Low Income and Poor Health Choices: The Example of Smoking
Low-income individuals often make relatively unhealthy consumption choices. In the case of food, this is often attributed to limited budgets. We investigate another possibility, motivated by the fact that smoking is more prevalent among those with low incomes, despite the cost. We develop a model in which income serves both as a budget constraint and as a source of future utility. We test the model by estimating logistic models of beginning and quitting smoking. We find support for the idea that low-income consumers make less healthy choices because they face lower costs in terms of forgone future utility. Copyright 2010, Oxford University Press.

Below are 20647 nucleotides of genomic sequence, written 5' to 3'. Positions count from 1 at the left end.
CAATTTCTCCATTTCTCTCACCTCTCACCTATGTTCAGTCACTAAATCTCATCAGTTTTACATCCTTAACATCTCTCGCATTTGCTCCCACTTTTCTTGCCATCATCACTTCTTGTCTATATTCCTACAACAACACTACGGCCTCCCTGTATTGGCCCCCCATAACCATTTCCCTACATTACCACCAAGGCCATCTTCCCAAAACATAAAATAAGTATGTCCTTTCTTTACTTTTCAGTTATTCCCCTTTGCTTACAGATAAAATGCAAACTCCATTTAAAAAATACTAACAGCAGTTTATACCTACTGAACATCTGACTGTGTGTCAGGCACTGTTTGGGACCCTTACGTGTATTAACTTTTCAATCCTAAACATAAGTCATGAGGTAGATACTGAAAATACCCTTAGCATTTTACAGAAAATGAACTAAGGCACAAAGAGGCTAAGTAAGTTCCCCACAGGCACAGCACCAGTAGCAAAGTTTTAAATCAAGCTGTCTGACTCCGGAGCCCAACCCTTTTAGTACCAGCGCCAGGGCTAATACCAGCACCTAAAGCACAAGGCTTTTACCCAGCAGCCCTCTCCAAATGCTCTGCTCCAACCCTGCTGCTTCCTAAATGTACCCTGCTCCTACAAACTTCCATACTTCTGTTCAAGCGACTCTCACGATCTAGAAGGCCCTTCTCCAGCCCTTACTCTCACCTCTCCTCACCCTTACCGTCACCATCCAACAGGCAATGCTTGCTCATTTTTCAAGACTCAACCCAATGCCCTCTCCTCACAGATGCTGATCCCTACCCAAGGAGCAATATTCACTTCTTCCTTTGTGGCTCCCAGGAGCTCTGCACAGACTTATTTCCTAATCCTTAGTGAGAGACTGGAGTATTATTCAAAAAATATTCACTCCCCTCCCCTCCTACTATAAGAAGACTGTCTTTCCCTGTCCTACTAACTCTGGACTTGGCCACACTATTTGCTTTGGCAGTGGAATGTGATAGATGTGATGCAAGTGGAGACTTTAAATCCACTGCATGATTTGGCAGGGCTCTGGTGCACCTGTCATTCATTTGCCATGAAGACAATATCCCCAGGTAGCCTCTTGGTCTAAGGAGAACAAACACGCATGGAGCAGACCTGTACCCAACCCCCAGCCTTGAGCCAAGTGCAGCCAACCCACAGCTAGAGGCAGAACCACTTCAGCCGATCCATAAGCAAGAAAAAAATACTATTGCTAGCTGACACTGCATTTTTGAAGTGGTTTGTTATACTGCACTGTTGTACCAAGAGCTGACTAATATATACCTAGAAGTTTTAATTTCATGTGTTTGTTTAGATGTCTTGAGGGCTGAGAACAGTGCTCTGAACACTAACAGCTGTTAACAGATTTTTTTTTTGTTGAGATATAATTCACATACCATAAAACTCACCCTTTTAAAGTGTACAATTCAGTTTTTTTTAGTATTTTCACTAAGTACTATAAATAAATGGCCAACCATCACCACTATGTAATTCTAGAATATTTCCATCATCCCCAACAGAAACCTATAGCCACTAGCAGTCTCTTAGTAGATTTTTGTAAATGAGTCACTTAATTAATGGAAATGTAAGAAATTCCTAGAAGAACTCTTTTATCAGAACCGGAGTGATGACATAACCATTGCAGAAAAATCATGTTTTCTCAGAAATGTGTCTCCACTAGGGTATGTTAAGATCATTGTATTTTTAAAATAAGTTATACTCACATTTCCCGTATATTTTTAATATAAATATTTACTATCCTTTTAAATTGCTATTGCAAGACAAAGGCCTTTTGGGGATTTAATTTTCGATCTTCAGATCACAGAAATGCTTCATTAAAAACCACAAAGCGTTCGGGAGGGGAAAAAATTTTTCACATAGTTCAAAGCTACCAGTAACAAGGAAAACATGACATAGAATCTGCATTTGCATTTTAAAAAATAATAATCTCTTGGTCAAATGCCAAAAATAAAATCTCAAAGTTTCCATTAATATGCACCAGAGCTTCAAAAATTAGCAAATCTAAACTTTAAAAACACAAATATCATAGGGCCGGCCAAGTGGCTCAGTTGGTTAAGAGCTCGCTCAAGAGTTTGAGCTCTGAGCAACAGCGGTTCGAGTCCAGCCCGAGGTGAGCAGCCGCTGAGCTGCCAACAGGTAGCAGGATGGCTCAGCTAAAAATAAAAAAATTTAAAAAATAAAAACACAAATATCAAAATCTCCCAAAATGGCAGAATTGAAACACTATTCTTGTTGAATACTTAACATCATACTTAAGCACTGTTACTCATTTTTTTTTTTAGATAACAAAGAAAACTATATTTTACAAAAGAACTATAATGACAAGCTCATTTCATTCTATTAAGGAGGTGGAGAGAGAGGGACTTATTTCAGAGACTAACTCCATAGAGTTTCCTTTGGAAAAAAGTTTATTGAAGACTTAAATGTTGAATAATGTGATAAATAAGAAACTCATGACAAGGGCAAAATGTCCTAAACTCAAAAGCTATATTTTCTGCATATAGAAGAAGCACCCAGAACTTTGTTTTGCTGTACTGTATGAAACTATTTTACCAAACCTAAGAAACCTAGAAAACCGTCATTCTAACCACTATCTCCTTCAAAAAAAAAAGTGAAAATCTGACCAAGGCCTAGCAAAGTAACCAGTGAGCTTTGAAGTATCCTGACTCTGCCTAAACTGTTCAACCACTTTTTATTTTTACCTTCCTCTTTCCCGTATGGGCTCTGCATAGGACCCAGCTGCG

Volume (Year): 92 (2010)
Issue (Month): 4 ()
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